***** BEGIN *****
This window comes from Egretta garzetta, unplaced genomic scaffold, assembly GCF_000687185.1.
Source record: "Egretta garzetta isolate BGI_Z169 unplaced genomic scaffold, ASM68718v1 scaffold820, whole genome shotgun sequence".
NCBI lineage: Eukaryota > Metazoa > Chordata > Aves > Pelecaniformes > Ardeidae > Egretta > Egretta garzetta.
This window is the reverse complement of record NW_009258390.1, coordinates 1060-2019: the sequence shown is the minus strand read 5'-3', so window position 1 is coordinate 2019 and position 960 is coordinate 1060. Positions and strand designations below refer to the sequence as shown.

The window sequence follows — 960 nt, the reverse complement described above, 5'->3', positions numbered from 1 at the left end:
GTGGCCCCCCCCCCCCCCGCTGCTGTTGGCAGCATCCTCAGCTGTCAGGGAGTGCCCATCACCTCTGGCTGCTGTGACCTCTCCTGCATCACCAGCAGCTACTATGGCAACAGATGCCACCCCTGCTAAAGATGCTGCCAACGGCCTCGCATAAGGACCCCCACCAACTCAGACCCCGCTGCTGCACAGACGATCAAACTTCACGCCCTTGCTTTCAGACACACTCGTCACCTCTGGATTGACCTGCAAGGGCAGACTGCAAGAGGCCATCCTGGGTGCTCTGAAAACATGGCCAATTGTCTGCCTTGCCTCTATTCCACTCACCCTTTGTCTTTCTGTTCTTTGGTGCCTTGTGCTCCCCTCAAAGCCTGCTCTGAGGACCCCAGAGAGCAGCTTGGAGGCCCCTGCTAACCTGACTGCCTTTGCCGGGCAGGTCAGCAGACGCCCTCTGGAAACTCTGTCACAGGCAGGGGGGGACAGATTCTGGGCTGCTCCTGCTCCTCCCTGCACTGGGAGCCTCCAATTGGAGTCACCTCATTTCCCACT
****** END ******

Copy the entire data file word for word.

This window comes from Egretta garzetta, unplaced genomic scaffold, assembly GCF_000687185.1.
Source record: "Egretta garzetta isolate BGI_Z169 unplaced genomic scaffold, ASM68718v1 scaffold820, whole genome shotgun sequence".
NCBI lineage: Eukaryota > Metazoa > Chordata > Aves > Pelecaniformes > Ardeidae > Egretta > Egretta garzetta.
This window is the reverse complement of record NW_009258390.1, coordinates 1060-2019: the sequence shown is the minus strand read 5'-3', so window position 1 is coordinate 2019 and position 960 is coordinate 1060. Positions and strand designations below refer to the sequence as shown.

The window sequence follows — 960 nt, the reverse complement described above, 5'->3', positions numbered from 1 at the left end:
GTGGCCCCCCCCCCCCCCGCTGCTGTTGGCAGCATCCTCAGCTGTCAGGGAGTGCCCATCACCTCTGGCTGCTGTGACCTCTCCTGCATCACCAGCAGCTACTATGGCAACAGATGCCACCCCTGCTAAAGATGCTGCCAACGGCCTCGCATAAGGACCCCCACCAACTCAGACCCCGCTGCTGCACAGACGATCAAACTTCACGCCCTTGCTTTCAGACACACTCGTCACCTCTGGATTGACCTGCAAGGGCAGACTGCAAGAGGCCATCCTGGGTGCTCTGAAAACATGGCCAATTGTCTGCCTTGCCTCTATTCCACTCACCCTTTGTCTTTCTGTTCTTTGGTGCCTTGTGCTCCCCTCAAAGCCTGCTCTGAGGACCCCAGAGAGCAGCTTGGAGGCCCCTGCTAACCTGACTGCCTTTGCCGGGCAGGTCAGCAGACGCCCTCTGGAAACTCTGTCACAGGCAGGGGGGGACAGATTCTGGGCTGCTCCTGCTCCTCCCTGCACTGGGAGCCTCCAATTGGAGTCACCTCATTTCCCACT